Think of a tranquil forest, a calming beach, or a serene park. We often seek healing and solace in these places, but have we ever pondered what these environments require from us? Or how various people might experience them differently due to age, disability, ethnicity, or culture? In a comprehensive article in the Journal of Theoretical and Philosophical Psychology, Patric Plesa delves into an “ethical ecology” in therapeutic environments, bridging nature and mental health.
Plesa believes we’ve been missing something big: a proper ethical understanding of our relationship with nature, which he argues can make therapy more diverse and respectful of the environment.
Plesa’s research challenges the conventional, often reductive approach to therapeutic landscapes. He argues that traditional perspectives tend to neglect marginalized and minority positions, focusing instead on dominant cultural values. This leads to an incomplete understanding of what constitutes a healing environment, which can diverge significantly based on various sociocultural factors.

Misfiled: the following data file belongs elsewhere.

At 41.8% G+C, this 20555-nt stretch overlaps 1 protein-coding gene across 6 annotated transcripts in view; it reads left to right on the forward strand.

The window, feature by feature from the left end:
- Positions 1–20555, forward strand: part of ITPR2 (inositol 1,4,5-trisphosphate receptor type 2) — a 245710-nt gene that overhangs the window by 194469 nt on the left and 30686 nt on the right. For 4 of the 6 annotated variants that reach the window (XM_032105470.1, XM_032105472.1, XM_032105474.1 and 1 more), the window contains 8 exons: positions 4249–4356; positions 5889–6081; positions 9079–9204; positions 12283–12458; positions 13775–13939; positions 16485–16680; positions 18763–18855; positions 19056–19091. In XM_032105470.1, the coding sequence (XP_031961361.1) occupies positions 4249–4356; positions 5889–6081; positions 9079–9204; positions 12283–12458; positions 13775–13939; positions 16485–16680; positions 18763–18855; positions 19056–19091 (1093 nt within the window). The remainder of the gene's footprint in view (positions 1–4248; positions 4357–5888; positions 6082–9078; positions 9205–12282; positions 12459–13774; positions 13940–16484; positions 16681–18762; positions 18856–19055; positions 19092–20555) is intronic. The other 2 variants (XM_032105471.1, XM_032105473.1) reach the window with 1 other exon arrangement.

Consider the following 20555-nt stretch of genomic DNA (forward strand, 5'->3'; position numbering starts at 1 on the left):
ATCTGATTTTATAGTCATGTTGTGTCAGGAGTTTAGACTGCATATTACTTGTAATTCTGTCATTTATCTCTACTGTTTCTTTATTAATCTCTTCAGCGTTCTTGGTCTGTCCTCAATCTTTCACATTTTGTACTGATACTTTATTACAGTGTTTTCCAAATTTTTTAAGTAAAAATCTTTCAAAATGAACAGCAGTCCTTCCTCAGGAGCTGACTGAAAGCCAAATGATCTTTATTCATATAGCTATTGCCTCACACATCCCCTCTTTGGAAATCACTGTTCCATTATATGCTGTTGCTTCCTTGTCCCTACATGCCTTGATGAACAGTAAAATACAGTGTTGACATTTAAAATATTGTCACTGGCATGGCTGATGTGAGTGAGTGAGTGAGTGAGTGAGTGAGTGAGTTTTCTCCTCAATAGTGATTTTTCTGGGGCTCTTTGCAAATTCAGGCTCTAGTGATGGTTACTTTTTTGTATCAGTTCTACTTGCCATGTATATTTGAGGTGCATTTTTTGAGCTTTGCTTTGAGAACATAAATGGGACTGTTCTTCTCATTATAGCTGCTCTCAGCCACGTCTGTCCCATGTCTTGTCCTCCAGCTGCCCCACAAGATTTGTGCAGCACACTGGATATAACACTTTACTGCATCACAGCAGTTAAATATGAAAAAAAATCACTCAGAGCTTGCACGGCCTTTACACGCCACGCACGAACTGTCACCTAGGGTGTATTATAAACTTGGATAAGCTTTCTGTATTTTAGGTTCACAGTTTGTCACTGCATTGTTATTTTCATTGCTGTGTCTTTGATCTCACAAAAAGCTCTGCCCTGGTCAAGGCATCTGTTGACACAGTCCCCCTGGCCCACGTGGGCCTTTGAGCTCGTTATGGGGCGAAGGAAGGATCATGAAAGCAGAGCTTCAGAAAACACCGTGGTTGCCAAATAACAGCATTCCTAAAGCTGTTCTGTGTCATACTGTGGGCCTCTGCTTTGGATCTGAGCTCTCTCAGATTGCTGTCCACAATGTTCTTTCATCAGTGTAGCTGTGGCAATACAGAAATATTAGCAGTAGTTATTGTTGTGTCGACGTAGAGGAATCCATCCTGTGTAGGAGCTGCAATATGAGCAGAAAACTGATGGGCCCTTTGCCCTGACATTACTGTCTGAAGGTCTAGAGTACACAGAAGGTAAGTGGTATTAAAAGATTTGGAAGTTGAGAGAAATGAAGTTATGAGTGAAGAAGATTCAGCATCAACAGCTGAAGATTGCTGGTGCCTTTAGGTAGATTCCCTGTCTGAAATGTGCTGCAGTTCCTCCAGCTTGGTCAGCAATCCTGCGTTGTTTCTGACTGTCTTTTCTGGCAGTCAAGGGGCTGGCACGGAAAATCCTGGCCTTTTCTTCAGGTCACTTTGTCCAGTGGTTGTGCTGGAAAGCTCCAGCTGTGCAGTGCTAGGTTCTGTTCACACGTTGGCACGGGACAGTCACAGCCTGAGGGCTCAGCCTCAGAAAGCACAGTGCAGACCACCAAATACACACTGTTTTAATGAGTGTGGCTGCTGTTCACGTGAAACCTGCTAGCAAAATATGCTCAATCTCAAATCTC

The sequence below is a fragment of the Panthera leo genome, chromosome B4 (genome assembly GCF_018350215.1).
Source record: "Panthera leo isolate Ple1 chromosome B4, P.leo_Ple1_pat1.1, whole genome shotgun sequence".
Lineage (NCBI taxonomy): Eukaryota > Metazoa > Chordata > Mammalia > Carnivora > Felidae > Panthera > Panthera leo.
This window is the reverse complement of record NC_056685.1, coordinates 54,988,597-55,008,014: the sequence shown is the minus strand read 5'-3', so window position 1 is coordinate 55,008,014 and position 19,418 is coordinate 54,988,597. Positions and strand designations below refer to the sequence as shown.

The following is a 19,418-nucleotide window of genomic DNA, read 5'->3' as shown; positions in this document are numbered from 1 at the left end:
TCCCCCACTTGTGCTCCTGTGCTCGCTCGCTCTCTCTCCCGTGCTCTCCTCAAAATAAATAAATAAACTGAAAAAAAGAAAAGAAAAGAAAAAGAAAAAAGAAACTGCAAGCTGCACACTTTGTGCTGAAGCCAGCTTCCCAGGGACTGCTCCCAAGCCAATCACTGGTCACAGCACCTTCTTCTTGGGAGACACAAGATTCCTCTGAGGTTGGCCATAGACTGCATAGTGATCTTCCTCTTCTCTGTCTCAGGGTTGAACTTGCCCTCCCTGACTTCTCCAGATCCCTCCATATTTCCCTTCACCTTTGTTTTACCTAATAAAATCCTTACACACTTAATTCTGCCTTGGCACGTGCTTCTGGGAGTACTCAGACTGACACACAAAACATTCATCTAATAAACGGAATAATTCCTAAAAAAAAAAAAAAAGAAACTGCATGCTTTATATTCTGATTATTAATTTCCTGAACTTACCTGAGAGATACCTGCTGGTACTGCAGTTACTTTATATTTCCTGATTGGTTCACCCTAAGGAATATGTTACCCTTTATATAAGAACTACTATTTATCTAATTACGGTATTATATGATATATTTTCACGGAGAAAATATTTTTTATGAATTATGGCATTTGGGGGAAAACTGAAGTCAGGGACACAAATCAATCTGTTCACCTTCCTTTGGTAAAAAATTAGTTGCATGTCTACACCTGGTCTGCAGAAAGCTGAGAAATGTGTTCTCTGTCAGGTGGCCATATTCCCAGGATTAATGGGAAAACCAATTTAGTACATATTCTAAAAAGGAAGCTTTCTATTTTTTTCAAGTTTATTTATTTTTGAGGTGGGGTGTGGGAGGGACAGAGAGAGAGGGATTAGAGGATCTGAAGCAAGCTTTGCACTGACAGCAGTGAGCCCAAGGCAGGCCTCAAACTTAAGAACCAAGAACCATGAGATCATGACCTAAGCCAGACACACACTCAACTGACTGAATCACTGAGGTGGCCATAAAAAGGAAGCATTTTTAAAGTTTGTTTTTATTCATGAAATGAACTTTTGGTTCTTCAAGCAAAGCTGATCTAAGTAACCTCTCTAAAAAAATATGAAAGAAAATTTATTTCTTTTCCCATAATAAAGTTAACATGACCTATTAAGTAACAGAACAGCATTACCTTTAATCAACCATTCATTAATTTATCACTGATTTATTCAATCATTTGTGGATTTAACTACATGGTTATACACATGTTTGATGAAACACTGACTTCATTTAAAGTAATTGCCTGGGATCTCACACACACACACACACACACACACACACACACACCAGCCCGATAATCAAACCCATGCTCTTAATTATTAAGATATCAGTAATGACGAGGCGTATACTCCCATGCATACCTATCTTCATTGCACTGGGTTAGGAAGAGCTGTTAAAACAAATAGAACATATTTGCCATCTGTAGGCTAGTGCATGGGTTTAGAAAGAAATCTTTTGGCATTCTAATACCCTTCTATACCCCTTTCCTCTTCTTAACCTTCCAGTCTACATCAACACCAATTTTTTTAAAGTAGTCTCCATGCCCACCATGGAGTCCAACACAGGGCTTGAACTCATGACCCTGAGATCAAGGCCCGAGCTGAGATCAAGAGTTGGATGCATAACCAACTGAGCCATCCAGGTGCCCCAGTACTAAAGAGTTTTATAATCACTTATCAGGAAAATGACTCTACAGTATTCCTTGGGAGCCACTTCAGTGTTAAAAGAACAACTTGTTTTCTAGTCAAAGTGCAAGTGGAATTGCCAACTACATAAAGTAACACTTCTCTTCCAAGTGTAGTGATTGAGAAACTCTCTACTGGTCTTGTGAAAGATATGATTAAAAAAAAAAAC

Grounded in what he calls “ethical ecology,” Plesa examines three crucial elements: the human/nature dichotomy, being-in-nature as an existential experience, and intersectionality. He highlights the importance of recognizing different cultures’ relationships with the natural world. He urges a shift from viewing nature as a resource to a partner that requires care and understanding.
“I want psychologists and anyone interested in therapeutic environments to consider the types of relationships humans have with nature as a theoretical grounding before implementing practical mechanisms for therapy or engagement with nature,” he writes.
“An ethical ecological approach looks at the reciprocity in the human/nature relationship and with intersectionality we can see how different people have different kinds of relationships with nature. If the aim is to use nature to heal people, nature must also be protected to avoid depleting its resources, and people must be understood as dynamic and diverse, which means that healing may look different for different people.”